Wednesday, March 01, 2006

"The End of Iraq"

The tragedy rolls on, reaching all corners.

We did not discuss Sunni or Shiite inside this mosque," said the sheik, Abdel Rahman Mahmoud, 74, whose courtyard was strewn with crushed blue glass and charred scraps of paper from the fire that sectarian rioters set last week. "People thought of us as neutral."

Here in the mixed neighborhood of Zayuna, Sunnis, Shiites and Christians live side by side, and residents always felt immune to sectarian violence. So when it exploded last Thursday, so did many dearly held beliefs.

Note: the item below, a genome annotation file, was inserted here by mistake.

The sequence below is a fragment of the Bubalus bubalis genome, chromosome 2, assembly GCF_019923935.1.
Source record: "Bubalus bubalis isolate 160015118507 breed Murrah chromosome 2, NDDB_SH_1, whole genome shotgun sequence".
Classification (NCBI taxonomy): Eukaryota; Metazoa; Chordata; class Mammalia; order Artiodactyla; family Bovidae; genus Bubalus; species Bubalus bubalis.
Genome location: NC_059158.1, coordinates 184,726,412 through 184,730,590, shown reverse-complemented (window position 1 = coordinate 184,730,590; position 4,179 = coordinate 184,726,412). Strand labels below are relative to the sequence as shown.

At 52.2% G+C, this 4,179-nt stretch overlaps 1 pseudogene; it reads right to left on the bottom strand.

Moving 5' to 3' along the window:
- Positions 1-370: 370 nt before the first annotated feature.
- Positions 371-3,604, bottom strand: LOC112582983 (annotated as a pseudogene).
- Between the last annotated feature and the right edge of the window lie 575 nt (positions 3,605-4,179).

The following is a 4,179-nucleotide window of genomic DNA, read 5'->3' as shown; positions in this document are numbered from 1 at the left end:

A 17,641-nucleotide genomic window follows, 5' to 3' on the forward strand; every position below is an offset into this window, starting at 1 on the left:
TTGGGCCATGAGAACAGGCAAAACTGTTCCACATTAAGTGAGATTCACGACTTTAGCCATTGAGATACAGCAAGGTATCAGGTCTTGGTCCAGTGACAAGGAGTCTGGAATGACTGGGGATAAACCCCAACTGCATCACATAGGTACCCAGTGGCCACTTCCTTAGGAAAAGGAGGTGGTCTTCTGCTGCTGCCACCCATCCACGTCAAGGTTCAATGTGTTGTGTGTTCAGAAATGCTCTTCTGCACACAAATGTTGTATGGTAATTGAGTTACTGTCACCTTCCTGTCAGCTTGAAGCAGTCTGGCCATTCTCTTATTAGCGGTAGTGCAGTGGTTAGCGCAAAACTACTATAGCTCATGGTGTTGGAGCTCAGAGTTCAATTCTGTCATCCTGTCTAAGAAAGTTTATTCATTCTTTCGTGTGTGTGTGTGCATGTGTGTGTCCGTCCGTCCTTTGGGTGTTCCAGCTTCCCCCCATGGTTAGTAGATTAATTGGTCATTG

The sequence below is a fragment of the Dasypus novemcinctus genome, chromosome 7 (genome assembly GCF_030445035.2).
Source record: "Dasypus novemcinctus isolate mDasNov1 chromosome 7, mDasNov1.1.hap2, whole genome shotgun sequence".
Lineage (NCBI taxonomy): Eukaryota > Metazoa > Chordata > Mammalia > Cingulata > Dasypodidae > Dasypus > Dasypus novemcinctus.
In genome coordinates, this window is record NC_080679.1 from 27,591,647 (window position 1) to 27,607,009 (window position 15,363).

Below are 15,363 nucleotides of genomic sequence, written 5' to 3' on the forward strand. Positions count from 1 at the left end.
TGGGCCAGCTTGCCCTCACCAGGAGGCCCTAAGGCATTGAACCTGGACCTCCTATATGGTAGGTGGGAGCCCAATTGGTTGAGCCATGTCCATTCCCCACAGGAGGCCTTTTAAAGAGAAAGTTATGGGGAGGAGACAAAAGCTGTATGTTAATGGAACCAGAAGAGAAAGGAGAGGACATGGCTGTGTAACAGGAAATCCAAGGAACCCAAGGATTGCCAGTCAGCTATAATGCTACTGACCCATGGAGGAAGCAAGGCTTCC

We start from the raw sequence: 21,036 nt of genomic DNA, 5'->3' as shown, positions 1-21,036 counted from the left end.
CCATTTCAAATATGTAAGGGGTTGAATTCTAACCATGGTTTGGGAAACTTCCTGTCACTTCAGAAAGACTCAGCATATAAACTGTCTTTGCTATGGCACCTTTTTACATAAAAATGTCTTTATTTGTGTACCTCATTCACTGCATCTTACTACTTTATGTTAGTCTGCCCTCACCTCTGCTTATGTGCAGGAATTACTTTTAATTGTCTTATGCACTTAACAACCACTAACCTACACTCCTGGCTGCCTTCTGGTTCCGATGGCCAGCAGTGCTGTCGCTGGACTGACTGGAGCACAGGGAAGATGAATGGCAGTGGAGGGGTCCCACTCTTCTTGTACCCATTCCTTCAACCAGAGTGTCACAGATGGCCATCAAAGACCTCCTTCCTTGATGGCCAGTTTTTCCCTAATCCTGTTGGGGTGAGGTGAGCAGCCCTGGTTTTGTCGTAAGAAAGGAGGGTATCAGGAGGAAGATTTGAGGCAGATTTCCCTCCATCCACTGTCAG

"I used to keep in my mind that Iraq will come back one day," said Shirouq Abayachi, a Zayuna resident who was pondering her country's fate with friends in a social club in central Baghdad on Tuesday. "Now the Iraq I wish to have cannot come back. There is no core left to rebuild."


Iraqis in Zayuna wanted desperately for it not to be true; the phrase "Iraqis are brothers" was on everyone's lips. Once they had glimpsed the underside, many turned away, not wanting to see, but some, like Ms. Abayachi, seemed transfixed.

"Maybe I see the end more clearly now," she said over a lunch of salads and a cocktail. "The end of Iraq."

One way or another, Mr. Bush's adventure was always destined to be remembered as historic. It appears very likely, now, that it will be so-remembered for all the wrong reasons.


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